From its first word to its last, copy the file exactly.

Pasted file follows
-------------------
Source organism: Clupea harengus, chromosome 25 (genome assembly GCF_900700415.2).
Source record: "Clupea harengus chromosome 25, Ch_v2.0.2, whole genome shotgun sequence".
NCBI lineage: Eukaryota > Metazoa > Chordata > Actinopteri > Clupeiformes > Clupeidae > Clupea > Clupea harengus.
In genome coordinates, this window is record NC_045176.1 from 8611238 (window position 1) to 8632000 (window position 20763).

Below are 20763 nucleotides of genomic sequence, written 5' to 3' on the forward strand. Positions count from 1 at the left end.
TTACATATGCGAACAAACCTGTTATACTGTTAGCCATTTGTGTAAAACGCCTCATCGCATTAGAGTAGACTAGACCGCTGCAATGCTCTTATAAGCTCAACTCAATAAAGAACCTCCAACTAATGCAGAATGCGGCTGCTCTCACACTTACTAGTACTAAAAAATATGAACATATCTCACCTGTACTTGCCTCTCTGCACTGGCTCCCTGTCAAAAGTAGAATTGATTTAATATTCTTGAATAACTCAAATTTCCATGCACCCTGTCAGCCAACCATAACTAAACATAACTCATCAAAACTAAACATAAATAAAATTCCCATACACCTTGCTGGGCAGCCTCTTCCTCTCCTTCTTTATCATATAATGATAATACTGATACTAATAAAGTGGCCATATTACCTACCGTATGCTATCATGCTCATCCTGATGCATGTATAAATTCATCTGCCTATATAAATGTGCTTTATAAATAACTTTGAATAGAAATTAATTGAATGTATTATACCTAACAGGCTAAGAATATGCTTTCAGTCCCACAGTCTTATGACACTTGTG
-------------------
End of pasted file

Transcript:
Source organism: Clupea harengus, chromosome 25 (genome assembly GCF_900700415.2).
Source record: "Clupea harengus chromosome 25, Ch_v2.0.2, whole genome shotgun sequence".
NCBI lineage: Eukaryota > Metazoa > Chordata > Actinopteri > Clupeiformes > Clupeidae > Clupea > Clupea harengus.
In genome coordinates, this window is record NC_045176.1 from 8611238 (window position 1) to 8632000 (window position 20763).

Below are 20763 nucleotides of genomic sequence, written 5' to 3' on the forward strand. Positions count from 1 at the left end.
TTACATATGCGAACAAACCTGTTATACTGTTAGCCATTTGTGTAAAACGCCTCATCGCATTAGAGTAGACTAGACCGCTGCAATGCTCTTATAAGCTCAACTCAATAAAGAACCTCCAACTAATGCAGAATGCGGCTGCTCTCACACTTACTAGTACTAAAAAATATGAACATATCTCACCTGTACTTGCCTCTCTGCACTGGCTCCCTGTCAAAAGTAGAATTGATTTAATATTCTTGAATAACTCAAATTTCCATGCACCCTGTCAGCCAACCATAACTAAACATAACTCATCAAAACTAAACATAAATAAAATTCCCATACACCTTGCTGGGCAGCCTCTTCCTCTCCTTCTTTATCATATAATGATAATACTGATACTAATAAAGTGGCCATATTACCTACCGTATGCTATCATGCTCATCCTGATGCATGTATAAATTCATCTGCCTATATAAATGTGCTTTATAAATAACTTTGAATAGAAATTAATTGAATGTATTATACCTAACAGGCTAAGAATATGCTTTCAGTCCCACAGTCTTATGACACTTGTG